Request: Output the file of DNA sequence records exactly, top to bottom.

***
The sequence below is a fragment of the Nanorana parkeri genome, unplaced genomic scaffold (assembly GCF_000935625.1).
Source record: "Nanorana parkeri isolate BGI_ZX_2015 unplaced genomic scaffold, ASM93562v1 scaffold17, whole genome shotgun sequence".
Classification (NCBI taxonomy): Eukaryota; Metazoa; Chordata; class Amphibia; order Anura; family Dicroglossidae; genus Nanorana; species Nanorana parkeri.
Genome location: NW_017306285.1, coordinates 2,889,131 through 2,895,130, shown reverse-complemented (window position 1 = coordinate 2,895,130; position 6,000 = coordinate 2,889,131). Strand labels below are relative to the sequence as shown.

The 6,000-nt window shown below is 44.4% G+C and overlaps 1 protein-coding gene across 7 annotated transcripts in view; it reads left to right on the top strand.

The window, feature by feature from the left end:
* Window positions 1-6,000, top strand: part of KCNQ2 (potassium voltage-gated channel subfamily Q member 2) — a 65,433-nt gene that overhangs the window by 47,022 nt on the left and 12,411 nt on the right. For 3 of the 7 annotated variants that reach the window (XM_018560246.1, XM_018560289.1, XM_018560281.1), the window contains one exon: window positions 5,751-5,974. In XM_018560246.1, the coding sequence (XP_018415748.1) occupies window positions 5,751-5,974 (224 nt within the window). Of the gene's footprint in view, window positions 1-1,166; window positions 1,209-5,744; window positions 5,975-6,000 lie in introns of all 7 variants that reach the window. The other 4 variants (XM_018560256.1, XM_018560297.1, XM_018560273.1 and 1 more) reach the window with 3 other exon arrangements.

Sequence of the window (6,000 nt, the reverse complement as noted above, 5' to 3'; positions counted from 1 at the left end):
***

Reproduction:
The sequence below is a fragment of the Nanorana parkeri genome, unplaced genomic scaffold (assembly GCF_000935625.1).
Source record: "Nanorana parkeri isolate BGI_ZX_2015 unplaced genomic scaffold, ASM93562v1 scaffold17, whole genome shotgun sequence".
Classification (NCBI taxonomy): Eukaryota; Metazoa; Chordata; class Amphibia; order Anura; family Dicroglossidae; genus Nanorana; species Nanorana parkeri.
Genome location: NW_017306285.1, coordinates 2,889,131 through 2,895,130, shown reverse-complemented (window position 1 = coordinate 2,895,130; position 6,000 = coordinate 2,889,131). Strand labels below are relative to the sequence as shown.

The 6,000-nt window shown below is 44.4% G+C and overlaps 1 protein-coding gene across 7 annotated transcripts in view; it reads left to right on the top strand.

The window, feature by feature from the left end:
* Window positions 1-6,000, top strand: part of KCNQ2 (potassium voltage-gated channel subfamily Q member 2) — a 65,433-nt gene that overhangs the window by 47,022 nt on the left and 12,411 nt on the right. For 3 of the 7 annotated variants that reach the window (XM_018560246.1, XM_018560289.1, XM_018560281.1), the window contains one exon: window positions 5,751-5,974. In XM_018560246.1, the coding sequence (XP_018415748.1) occupies window positions 5,751-5,974 (224 nt within the window). Of the gene's footprint in view, window positions 1-1,166; window positions 1,209-5,744; window positions 5,975-6,000 lie in introns of all 7 variants that reach the window. The other 4 variants (XM_018560256.1, XM_018560297.1, XM_018560273.1 and 1 more) reach the window with 3 other exon arrangements.

Sequence of the window (6,000 nt, the reverse complement as noted above, 5' to 3'; positions counted from 1 at the left end):